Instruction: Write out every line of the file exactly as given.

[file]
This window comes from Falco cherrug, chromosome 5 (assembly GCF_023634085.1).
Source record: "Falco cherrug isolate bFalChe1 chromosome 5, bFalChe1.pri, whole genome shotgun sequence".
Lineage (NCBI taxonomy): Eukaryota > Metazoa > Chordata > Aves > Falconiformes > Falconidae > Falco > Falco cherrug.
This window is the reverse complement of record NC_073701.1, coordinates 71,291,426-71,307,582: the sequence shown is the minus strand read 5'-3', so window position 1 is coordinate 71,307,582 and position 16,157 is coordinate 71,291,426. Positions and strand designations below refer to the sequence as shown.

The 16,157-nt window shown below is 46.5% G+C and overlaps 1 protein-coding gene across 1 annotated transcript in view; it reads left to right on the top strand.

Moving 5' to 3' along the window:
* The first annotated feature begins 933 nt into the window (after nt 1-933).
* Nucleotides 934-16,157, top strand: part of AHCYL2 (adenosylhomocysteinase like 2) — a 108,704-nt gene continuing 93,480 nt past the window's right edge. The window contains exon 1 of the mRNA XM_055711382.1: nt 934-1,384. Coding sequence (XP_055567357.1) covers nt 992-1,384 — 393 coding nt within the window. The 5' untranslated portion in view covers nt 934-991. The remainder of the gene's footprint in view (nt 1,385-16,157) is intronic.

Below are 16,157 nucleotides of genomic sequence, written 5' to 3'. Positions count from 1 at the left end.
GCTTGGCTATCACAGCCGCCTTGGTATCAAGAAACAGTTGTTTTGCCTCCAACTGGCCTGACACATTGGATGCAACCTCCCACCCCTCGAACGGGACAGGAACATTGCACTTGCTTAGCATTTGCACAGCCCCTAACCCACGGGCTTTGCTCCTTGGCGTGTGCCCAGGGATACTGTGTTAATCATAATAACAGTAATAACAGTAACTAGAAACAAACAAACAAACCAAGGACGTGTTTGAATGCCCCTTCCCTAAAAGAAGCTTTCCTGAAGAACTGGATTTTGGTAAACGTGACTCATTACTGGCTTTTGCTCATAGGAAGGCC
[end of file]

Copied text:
This window comes from Falco cherrug, chromosome 5 (assembly GCF_023634085.1).
Source record: "Falco cherrug isolate bFalChe1 chromosome 5, bFalChe1.pri, whole genome shotgun sequence".
Lineage (NCBI taxonomy): Eukaryota > Metazoa > Chordata > Aves > Falconiformes > Falconidae > Falco > Falco cherrug.
This window is the reverse complement of record NC_073701.1, coordinates 71,291,426-71,307,582: the sequence shown is the minus strand read 5'-3', so window position 1 is coordinate 71,307,582 and position 16,157 is coordinate 71,291,426. Positions and strand designations below refer to the sequence as shown.

The 16,157-nt window shown below is 46.5% G+C and overlaps 1 protein-coding gene across 1 annotated transcript in view; it reads left to right on the top strand.

Moving 5' to 3' along the window:
* The first annotated feature begins 933 nt into the window (after nt 1-933).
* Nucleotides 934-16,157, top strand: part of AHCYL2 (adenosylhomocysteinase like 2) — a 108,704-nt gene continuing 93,480 nt past the window's right edge. The window contains exon 1 of the mRNA XM_055711382.1: nt 934-1,384. Coding sequence (XP_055567357.1) covers nt 992-1,384 — 393 coding nt within the window. The 5' untranslated portion in view covers nt 934-991. The remainder of the gene's footprint in view (nt 1,385-16,157) is intronic.

Below are 16,157 nucleotides of genomic sequence, written 5' to 3'. Positions count from 1 at the left end.
GCTTGGCTATCACAGCCGCCTTGGTATCAAGAAACAGTTGTTTTGCCTCCAACTGGCCTGACACATTGGATGCAACCTCCCACCCCTCGAACGGGACAGGAACATTGCACTTGCTTAGCATTTGCACAGCCCCTAACCCACGGGCTTTGCTCCTTGGCGTGTGCCCAGGGATACTGTGTTAATCATAATAACAGTAATAACAGTAACTAGAAACAAACAAACAAACCAAGGACGTGTTTGAATGCCCCTTCCCTAAAAGAAGCTTTCCTGAAGAACTGGATTTTGGTAAACGTGACTCATTACTGGCTTTTGCTCATAGGAAGGCC